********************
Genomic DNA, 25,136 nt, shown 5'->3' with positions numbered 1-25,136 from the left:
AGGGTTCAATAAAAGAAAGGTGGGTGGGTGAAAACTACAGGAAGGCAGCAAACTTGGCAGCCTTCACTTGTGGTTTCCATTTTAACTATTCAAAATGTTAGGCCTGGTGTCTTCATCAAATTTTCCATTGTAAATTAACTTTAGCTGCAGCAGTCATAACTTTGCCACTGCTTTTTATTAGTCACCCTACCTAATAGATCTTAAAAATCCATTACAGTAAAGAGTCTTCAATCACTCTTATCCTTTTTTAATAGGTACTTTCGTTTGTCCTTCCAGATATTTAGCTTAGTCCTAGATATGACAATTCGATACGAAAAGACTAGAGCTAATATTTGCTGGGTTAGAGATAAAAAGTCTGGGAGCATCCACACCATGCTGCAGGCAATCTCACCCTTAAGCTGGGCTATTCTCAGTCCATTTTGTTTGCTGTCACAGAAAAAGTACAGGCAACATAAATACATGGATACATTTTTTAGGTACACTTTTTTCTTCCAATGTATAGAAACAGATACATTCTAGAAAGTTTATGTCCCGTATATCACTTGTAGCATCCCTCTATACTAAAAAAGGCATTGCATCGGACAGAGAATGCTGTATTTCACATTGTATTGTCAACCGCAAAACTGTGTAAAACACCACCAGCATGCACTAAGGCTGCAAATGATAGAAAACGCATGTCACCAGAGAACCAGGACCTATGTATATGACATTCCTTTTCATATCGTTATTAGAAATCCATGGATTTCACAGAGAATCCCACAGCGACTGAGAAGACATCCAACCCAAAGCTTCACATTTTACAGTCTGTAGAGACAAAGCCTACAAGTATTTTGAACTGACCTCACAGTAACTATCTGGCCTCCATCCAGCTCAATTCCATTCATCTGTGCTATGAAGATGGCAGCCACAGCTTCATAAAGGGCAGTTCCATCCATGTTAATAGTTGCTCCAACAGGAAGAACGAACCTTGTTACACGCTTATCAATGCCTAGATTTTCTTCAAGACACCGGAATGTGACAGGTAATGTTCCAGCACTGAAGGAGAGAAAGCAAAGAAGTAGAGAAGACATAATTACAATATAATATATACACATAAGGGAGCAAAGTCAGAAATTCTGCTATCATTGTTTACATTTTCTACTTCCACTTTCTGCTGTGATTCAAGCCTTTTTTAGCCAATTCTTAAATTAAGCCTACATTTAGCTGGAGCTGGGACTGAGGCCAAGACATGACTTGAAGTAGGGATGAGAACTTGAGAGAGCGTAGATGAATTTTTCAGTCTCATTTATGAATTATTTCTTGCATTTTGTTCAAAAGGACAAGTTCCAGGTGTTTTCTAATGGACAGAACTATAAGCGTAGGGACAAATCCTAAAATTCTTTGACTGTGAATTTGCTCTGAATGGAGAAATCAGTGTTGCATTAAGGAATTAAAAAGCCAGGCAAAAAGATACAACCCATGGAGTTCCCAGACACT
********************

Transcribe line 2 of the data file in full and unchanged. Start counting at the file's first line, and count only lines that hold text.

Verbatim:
AGGGTTCAATAAAAGAAAGGTGGGTGGGTGAAAACTACAGGAAGGCAGCAAACTTGGCAGCCTTCACTTGTGGTTTCCATTTTAACTATTCAAAATGTTAGGCCTGGTGTCTTCATCAAATTTTCCATTGTAAATTAACTTTAGCTGCAGCAGTCATAACTTTGCCACTGCTTTTTATTAGTCACCCTACCTAATAGATCTTAAAAATCCATTACAGTAAAGAGTCTTCAATCACTCTTATCCTTTTTTAATAGGTACTTTCGTTTGTCCTTCCAGATATTTAGCTTAGTCCTAGATATGACAATTCGATACGAAAAGACTAGAGCTAATATTTGCTGGGTTAGAGATAAAAAGTCTGGGAGCATCCACACCATGCTGCAGGCAATCTCACCCTTAAGCTGGGCTATTCTCAGTCCATTTTGTTTGCTGTCACAGAAAAAGTACAGGCAACATAAATACATGGATACATTTTTTAGGTACACTTTTTTCTTCCAATGTATAGAAACAGATACATTCTAGAAAGTTTATGTCCCGTATATCACTTGTAGCATCCCTCTATACTAAAAAAGGCATTGCATCGGACAGAGAATGCTGTATTTCACATTGTATTGTCAACCGCAAAACTGTGTAAAACACCACCAGCATGCACTAAGGCTGCAAATGATAGAAAACGCATGTCACCAGAGAACCAGGACCTATGTATATGACATTCCTTTTCATATCGTTATTAGAAATCCATGGATTTCACAGAGAATCCCACAGCGACTGAGAAGACATCCAACCCAAAGCTTCACATTTTACAGTCTGTAGAGACAAAGCCTACAAGTATTTTGAACTGACCTCACAGTAACTATCTGGCCTCCATCCAGCTCAATTCCATTCATCTGTGCTATGAAGATGGCAGCCACAGCTTCATAAAGGGCAGTTCCATCCATGTTAATAGTTGCTCCAACAGGAAGAACGAACCTTGTTACACGCTTATCAATGCCTAGATTTTCTTCAAGACACCGGAATGTGACAGGTAATGTTCCAGCACTGAAGGAGAGAAAGCAAAGAAGTAGAGAAGACATAATTACAATATAATATATACACATAAGGGAGCAAAGTCAGAAATTCTGCTATCATTGTTTACATTTTCTACTTCCACTTTCTGCTGTGATTCAAGCCTTTTTTAGCCAATTCTTAAATTAAGCCTACATTTAGCTGGAGCTGGGACTGAGGCCAAGACATGACTTGAAGTAGGGATGAGAACTTGAGAGAGCGTAGATGAATTTTTCAGTCTCATTTATGAATTATTTCTTGCATTTTGTTCAAAAGGACAAGTTCCAGGTGTTTTCTAATGGACAGAACTATAAGCGTAGGGACAAATCCTAAAATTCTTTGACTGTGAATTTGCTCTGAATGGAGAAATCAGTGTTGCATTAAGGAATTAAAAAGCCAGGCAAAAAGATACAACCCATGGAGTTCCCAGACACT